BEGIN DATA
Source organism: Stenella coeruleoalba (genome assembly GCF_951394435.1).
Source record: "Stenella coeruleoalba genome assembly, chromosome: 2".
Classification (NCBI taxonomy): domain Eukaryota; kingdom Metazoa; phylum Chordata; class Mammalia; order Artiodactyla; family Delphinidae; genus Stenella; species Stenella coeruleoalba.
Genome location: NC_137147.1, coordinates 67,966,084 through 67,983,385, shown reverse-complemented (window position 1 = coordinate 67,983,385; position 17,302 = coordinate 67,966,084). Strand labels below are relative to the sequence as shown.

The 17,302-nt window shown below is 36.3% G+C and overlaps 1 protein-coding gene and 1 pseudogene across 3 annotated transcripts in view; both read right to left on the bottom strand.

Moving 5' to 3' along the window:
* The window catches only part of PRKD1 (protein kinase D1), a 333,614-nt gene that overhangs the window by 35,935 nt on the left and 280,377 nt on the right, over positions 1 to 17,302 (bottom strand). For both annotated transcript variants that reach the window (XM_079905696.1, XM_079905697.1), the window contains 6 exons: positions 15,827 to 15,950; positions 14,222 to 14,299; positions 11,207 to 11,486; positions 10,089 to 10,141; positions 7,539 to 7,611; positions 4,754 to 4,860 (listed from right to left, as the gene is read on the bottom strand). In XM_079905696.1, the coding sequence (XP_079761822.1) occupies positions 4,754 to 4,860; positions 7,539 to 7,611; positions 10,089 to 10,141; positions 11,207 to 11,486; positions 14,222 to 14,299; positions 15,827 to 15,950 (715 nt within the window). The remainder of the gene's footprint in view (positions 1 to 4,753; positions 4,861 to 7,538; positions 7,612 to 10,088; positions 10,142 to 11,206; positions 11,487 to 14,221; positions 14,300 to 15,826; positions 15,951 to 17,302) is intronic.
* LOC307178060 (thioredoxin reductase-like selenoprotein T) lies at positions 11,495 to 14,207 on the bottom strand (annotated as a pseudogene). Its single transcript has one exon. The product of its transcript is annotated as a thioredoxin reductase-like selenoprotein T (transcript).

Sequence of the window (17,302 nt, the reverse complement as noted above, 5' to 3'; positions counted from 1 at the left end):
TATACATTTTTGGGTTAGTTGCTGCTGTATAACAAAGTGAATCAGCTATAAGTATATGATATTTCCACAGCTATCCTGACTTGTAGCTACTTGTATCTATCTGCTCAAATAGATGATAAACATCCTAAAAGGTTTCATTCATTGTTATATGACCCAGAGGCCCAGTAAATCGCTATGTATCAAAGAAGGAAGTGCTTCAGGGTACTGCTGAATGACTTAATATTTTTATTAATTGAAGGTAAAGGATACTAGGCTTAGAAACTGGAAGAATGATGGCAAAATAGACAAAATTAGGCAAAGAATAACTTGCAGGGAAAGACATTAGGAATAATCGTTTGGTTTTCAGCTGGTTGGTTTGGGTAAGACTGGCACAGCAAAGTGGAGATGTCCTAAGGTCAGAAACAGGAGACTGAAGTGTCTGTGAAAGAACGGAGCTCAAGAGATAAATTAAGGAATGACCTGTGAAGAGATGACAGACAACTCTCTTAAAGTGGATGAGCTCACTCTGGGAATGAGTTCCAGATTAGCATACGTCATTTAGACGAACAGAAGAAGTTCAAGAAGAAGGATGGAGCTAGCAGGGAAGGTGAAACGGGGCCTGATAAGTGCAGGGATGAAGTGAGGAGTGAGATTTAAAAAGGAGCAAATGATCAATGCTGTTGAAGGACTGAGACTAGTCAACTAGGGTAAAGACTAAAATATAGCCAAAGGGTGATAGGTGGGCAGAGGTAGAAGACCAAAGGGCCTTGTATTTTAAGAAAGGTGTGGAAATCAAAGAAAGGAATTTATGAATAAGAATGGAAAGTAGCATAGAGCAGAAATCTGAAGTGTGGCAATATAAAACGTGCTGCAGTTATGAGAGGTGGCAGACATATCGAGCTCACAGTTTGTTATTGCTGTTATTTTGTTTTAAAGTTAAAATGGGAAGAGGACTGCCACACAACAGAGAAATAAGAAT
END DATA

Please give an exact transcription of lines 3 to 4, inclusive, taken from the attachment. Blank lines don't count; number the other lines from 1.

Classification (NCBI taxonomy): domain Eukaryota; kingdom Metazoa; phylum Chordata; class Mammalia; order Artiodactyla; family Delphinidae; genus Stenella; species Stenella coeruleoalba.
Genome location: NC_137147.1, coordinates 67,966,084 through 67,983,385, shown reverse-complemented (window position 1 = coordinate 67,983,385; position 17,302 = coordinate 67,966,084). Strand labels below are relative to the sequence as shown.